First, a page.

We are seeing the same strategy being repackaged in the campaign for the Assembly poll in New Delhi. Evidently, the party’s hopes are again pinned on exploiting a vicious polarisation. His time around, Shaheen Bagh, a Muslim locality, has been made a substitute for Pakistan. Addressing NCC cadets — young impressionable minds — two days after Republic Day (nothing is sacrosanct any more), the Prime Minister said India can make Pakistan bite the dust in no more than 10 days. Regardless of the realities of our geostrategic environment, this amounted to a proxy war or surgical strike against Shaheen Bagh and everything it stands for, not against any country.
When the PM leads the way, why blame communal motormouths like junior minister Anurag Thakur and a Delhi BJP MP for their shameful remarks (which the Election Commission has practically ignored), or even the Union home minister, who has said enough to cause national offence while campaigning in New Delhi? In the event, within a space of three days last week, two pistol-wielding Hindutva-crazed young men opened up with their guns — one at Shaheen Bagh and the other at Jamia Millia Islamia.
This is not the one-way dialogue the people of India, not just the protesters at the above locations, would have desired. But this is a signal to those who believe it is their right to protest peacefully. Nor is this only about the minority community, although they are an easy enough pitch to bat on. There was no protest on at JNU at the time, yet a Hindutva horde descended on it with clubs and rods because the idea of JNU, which has stood all these years for scrutiny and enquiry to advance knowledge creation, was anathema to it. At a fundamental level, it appears that those who question the government’s ways, or question the basic premise of its progenitor’s philosophy, may be at risk of being abused, demonised or attacked. Our democracy is indeed at a crossroads.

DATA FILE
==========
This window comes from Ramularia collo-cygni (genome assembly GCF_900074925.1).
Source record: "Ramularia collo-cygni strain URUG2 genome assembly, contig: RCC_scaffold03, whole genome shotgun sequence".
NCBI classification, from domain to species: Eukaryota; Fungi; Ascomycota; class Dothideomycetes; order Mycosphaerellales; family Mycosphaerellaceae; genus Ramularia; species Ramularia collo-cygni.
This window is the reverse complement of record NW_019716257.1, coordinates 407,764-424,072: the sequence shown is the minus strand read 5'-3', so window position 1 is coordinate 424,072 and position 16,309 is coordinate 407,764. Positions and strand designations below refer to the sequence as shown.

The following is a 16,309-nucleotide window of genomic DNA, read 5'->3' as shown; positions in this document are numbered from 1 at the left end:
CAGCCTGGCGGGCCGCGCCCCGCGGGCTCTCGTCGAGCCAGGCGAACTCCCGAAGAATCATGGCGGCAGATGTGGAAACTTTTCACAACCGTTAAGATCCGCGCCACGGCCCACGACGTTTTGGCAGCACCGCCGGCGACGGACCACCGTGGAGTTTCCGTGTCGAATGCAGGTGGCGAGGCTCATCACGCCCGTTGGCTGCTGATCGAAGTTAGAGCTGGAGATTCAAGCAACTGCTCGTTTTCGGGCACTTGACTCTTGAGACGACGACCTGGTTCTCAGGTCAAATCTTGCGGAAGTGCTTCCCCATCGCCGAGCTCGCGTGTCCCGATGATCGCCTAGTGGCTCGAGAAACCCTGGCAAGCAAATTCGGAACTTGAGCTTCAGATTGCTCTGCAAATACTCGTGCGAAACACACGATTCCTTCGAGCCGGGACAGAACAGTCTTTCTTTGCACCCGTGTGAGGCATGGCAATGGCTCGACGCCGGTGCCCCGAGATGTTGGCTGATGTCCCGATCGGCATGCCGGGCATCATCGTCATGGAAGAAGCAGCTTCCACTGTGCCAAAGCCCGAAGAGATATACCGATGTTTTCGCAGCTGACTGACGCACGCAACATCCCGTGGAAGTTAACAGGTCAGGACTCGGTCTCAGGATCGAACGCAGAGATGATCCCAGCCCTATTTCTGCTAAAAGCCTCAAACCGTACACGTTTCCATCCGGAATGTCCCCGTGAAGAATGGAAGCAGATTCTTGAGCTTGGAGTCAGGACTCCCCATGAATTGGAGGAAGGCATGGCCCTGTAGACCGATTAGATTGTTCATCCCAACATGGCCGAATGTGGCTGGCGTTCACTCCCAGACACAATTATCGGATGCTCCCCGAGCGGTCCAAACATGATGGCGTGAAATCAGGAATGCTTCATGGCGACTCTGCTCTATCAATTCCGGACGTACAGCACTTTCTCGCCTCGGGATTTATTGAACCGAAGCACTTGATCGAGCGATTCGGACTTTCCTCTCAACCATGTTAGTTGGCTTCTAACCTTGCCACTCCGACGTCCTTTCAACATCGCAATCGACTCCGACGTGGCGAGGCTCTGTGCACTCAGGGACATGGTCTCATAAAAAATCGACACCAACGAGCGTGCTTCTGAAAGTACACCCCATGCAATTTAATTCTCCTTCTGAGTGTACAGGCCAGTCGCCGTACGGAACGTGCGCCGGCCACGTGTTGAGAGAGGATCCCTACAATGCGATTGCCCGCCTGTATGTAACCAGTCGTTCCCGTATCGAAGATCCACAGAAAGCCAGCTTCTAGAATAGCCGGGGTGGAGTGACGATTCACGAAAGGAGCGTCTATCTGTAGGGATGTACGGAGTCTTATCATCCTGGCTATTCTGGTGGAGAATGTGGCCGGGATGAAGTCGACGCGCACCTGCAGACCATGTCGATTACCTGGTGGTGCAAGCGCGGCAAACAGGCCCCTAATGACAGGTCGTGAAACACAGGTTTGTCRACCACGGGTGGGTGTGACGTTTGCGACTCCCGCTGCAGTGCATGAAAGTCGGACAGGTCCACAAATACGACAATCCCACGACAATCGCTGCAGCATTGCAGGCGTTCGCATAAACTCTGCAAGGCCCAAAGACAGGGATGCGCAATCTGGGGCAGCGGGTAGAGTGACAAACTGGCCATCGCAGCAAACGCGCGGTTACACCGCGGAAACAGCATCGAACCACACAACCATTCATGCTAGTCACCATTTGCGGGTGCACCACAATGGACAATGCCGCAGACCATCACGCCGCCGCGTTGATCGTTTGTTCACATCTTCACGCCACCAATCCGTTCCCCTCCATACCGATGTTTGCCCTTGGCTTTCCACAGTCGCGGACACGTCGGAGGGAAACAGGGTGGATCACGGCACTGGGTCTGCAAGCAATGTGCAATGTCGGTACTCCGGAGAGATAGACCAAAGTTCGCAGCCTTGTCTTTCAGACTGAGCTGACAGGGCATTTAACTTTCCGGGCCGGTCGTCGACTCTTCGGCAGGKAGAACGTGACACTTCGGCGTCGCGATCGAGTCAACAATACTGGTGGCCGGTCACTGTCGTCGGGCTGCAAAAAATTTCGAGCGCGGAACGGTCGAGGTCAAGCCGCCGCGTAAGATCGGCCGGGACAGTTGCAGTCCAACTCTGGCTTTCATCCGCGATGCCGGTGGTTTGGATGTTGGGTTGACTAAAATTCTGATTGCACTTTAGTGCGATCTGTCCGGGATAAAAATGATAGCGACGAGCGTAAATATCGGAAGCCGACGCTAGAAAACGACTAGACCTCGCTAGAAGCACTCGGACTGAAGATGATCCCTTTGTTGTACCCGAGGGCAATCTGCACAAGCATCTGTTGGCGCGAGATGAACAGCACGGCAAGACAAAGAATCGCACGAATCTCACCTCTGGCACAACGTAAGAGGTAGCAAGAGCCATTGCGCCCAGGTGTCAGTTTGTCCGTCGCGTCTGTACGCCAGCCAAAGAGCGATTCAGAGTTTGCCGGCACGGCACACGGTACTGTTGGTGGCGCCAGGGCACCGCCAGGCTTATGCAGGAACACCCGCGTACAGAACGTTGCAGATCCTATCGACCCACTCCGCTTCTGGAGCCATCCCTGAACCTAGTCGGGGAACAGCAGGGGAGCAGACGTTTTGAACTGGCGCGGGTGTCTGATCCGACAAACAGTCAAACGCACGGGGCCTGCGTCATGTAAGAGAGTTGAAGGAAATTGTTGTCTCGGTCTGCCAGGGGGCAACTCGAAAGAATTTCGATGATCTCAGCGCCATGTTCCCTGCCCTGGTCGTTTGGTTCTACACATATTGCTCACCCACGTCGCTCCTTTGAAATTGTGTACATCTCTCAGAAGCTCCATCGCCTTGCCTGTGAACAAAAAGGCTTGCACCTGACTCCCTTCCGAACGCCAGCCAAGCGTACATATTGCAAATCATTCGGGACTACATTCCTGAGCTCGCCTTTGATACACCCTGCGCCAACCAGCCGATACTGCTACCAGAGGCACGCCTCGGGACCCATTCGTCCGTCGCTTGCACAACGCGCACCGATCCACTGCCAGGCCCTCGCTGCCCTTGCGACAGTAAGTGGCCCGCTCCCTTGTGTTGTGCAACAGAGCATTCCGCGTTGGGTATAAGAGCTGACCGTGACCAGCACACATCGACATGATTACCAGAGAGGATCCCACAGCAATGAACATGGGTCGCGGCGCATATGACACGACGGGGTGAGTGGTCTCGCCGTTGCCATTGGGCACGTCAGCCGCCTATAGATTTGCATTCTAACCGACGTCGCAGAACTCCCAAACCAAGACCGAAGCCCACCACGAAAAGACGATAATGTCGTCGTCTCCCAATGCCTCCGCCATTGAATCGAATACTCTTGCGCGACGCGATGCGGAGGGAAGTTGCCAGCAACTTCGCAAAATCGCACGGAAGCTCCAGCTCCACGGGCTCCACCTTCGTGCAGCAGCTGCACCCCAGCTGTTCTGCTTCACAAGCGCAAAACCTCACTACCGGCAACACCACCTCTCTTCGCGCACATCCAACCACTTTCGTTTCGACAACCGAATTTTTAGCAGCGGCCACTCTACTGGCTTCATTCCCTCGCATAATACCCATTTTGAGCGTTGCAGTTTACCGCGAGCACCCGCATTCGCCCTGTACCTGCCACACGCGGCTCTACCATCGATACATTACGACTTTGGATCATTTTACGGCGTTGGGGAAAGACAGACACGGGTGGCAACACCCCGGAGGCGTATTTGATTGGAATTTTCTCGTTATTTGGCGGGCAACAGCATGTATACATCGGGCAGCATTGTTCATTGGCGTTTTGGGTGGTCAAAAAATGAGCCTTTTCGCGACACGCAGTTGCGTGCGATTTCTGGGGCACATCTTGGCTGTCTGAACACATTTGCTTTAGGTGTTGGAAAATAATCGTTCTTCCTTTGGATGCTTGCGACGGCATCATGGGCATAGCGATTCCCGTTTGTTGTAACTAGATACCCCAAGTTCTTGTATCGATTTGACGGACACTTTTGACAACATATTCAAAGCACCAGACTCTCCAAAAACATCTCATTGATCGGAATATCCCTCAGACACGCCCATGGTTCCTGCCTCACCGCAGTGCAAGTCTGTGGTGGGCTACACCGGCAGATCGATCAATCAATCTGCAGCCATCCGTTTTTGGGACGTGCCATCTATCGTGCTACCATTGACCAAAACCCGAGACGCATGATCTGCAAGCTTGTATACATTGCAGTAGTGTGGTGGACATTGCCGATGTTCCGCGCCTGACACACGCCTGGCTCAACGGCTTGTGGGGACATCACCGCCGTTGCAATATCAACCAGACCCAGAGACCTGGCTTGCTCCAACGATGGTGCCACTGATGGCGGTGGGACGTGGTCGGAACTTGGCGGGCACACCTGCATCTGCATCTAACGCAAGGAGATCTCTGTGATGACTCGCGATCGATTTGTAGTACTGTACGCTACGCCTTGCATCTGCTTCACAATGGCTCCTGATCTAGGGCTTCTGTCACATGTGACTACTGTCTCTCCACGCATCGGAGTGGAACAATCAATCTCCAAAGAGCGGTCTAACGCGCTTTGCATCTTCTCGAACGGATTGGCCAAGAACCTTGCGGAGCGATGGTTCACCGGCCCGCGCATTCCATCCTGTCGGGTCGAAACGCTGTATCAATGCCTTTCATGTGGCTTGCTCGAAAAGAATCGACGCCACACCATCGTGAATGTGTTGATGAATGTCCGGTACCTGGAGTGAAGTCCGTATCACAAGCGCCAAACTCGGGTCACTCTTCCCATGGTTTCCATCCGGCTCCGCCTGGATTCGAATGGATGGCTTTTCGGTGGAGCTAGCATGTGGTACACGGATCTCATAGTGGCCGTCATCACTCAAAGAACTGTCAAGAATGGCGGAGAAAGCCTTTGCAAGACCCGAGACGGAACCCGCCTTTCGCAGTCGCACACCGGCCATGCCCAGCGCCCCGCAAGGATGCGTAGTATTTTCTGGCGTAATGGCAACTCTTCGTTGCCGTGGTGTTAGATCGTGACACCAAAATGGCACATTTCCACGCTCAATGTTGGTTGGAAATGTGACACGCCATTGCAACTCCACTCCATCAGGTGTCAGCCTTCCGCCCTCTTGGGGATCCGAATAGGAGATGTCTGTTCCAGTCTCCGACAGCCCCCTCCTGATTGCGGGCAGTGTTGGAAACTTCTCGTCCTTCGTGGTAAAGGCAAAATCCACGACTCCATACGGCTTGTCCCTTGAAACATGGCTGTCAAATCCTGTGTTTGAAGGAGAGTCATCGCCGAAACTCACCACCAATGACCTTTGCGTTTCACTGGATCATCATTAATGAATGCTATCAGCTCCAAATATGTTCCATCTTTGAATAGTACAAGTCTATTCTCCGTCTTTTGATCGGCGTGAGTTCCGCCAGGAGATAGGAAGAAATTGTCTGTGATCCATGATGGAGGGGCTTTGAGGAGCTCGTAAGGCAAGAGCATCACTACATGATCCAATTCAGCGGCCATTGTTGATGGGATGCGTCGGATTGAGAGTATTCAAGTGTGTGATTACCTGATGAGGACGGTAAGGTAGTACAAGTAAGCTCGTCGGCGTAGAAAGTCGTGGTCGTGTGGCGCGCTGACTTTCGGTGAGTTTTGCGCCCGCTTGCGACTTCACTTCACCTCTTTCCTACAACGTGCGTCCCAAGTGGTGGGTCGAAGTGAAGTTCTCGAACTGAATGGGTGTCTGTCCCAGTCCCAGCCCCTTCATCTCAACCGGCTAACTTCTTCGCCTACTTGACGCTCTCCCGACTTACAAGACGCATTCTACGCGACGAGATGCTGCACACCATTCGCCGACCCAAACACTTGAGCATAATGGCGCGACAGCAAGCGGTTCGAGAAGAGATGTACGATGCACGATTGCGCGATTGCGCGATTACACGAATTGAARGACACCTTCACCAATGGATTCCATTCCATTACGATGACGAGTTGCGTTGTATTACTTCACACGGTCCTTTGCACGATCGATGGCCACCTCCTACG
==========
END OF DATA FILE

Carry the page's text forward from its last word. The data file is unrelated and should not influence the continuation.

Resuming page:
Has the State then been hijacked by irregular elements already? That may be too large a proposition to advance just yet. But we can see that the compact struck between the State and its citizens (or Gramsci’s “civil society”) at the time of the founding of the Indian Republic in 1950 has come under strain on account of the spread of an ideology whose essential postulates are antithetical to democracy.
Will the BJP win the Delhi state election on February 8 through the diffusion of a particularly aggressive strain of the communal virus? That is possible but does not appear probable as of now.
However, the party’s current stance does seem to be a careful preparation for the longer term — the next Parliament election. It is evidently important to have national power in the bag.
Pakistan is of course essential to this preparation; indeed, it is hard to imagine the existence of a BJP without it. If there were no Pakistan, one would have to be invented to give the BJP — and its theories on Partition (and Muslims) — traction. The PM urged NCC cadets to “read the right kind of books” by “unbiased historians” to learn the truth about Partition, but he did not offer a single reference. Obfuscation is needed in the game of name-calling to dominate what Gramsci called “the war of position”.